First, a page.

A Brief History Lesson…Category: canterbury-tales
Geoffrey Chaucer was born into a family of vintners, probably somewhere near Ipswich, probably in 1343. In his 57ish years he lived as a page, courtier, diplomat, bureaucrat, member of parliament and, most notably, one of the foremost philosopher poets of his day; a busy man.
Of all his works, it is his unfinished book, ‘The Canterbury Tales’, started in 1380, for which he is best remembered. The Canterbury Tales is essentially a collection of short stories, both traditional and original, set within a ‘frame’ story of a group of pilgrims on their way to Canterbury and the shrine of Thomas à Becket (“who will rid me of this turbulent priest?”) During the Middle ages pilgrimages were both an important part of a Christian’s religious observance and, for much of the population, the only time they were allowed a holiday. In Chaucer’s day the working classes were largely bound to the land where they lived and would need the permission of their lord to venture outside of their shire. The average Englishman could live and die without every journeying more than a few days from their home.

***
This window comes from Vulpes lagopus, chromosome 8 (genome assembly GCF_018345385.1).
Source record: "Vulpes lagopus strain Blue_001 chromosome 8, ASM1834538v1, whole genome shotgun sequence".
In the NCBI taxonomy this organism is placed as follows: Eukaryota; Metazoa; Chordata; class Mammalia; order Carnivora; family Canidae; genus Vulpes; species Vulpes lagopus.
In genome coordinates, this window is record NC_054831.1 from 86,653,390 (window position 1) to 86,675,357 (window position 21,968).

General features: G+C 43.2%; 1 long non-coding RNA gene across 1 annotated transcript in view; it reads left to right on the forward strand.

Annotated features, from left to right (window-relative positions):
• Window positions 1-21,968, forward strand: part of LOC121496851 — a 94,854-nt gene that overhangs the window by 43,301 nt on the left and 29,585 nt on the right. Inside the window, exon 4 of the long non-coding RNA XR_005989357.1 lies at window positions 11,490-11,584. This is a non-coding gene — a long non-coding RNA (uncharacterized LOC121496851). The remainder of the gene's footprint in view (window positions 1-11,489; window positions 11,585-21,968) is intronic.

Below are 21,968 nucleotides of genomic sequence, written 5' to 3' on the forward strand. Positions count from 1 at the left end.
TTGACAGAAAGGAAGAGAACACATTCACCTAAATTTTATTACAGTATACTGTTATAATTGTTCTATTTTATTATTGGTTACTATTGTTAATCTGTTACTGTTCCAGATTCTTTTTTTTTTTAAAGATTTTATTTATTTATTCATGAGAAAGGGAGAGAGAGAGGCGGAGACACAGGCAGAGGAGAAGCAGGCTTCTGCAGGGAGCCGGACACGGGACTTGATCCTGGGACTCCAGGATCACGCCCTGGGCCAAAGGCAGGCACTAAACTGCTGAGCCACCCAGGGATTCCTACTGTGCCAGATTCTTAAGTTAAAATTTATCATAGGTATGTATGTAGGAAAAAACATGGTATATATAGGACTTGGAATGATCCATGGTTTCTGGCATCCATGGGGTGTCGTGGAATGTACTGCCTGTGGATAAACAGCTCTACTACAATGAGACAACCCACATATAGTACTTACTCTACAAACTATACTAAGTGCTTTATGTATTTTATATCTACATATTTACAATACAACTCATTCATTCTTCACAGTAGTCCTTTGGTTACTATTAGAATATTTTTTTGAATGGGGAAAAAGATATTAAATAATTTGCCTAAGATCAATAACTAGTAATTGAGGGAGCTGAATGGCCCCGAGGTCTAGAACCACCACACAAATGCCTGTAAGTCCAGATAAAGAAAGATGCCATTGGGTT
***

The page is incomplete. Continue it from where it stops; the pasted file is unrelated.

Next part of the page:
Pilgrimages were the exception. People of all classes would come together from the four corners of the country to form travelling bands, (safety in numbers as bandits would often attack pilgrims to rob them of the alms and other offerings they carried). For most, these journeys were once in a lifetime adventures and, as we see in the tales, social laws regarding status were relaxed or even ignored as Knight rode with Miller, Yeoman with Nun and yet were pilgrims all.